Top 10 Riding Tips for Noobs | By: Troy Siahaan


This is a GREAT article not only for Noobs but for the rest of us who have been riding for years.  You can never forget what it was like to be a beginner and lose sight of these recommendations.  The difference between someone with riding experience under their belt is that all these tips become instinctual versus something you have to really focus and think about.  

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SOURCE: MOTORCYCLE.COM

Taking a certified motorcycle safety course is an important first step when learning to ride, but then what? Our 10 tips are things the MO staff has learned from our years of riding.

Motorcycling is a fun and exciting endeavor, but it has its dangers. From inattentive drivers to a little dirt in the road, there are countless scenarios that can present hazards, especially to less-experienced riders. As a new rider, possibly fresh out of the MSF course with a fresh motorcycle endorsement on your license, you should know the real world poses challenges you simply don’t experience in an empty parking lot.

The Motorcycle.com staff is full of highly experienced riders, but we were all beginners at some point. Over the years we have learned many tips and tricks that have helped us stay safe when we’re riding a motorcycle, so we decided to put together a list of things to keep in mind when you’re out riding. Most any rider will find kernels of wisdom here, but we’re focusing in on the “noob” segment to teach tactics that will help short-cut the learning process.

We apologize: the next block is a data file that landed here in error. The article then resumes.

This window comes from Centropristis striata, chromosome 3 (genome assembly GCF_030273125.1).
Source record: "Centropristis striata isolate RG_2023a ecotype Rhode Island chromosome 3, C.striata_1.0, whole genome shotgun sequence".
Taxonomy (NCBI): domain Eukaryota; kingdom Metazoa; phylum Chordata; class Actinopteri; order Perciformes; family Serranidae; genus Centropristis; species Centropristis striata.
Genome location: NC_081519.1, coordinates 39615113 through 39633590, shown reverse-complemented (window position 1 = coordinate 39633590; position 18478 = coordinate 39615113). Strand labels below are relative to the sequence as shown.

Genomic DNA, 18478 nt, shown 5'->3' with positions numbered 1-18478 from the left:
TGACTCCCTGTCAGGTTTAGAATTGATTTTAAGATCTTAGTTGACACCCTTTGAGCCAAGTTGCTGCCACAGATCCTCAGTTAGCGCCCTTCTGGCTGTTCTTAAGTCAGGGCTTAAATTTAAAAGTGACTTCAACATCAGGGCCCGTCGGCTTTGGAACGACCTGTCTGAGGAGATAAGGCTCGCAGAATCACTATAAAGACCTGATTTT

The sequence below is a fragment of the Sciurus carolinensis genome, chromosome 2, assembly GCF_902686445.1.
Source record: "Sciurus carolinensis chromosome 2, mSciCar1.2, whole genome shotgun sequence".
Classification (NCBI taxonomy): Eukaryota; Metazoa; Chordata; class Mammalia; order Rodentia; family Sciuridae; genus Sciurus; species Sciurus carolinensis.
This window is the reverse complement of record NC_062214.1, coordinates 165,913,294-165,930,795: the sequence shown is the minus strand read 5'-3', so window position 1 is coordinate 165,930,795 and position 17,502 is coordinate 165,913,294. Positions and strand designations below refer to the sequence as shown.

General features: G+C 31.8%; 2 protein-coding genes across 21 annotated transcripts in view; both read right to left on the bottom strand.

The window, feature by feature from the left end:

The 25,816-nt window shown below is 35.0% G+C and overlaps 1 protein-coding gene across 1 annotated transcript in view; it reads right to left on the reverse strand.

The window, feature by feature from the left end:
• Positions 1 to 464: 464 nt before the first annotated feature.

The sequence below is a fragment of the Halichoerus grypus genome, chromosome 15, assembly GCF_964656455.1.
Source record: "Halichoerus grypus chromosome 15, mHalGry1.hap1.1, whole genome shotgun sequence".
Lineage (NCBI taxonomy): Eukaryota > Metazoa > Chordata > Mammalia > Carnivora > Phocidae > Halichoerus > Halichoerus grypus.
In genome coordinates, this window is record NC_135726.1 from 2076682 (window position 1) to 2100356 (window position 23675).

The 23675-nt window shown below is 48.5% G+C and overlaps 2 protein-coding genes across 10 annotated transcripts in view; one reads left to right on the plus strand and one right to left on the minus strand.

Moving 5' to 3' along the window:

Notice the phrase “riding tips.” We’ll focus on things you can try while actually riding your motorcycle and assume you’re already wearing the best helmet and gear you can afford. Now, here are 10 riding tips we wish we knew when we were starting out.

Streetfighters
Riding in a group tempts some people to ride beyond their capabilities. Don’t be one of those people. Ride your own ride, at your own comfort level. Always.

The most important riding tip we can give you is to never, ever ride faster than your comfort limits, especially on public roads. Far too often we hear stories of lesser-experienced riders crashing while trying to keep pace with their faster buddies.

If you want to be able to ride faster, just creep up on your limits and pay attention to what your bike is telling you. Most likely it will say “I can go faster,” but you’ll want to avoid the surprise of when it says it can’t. Continue reading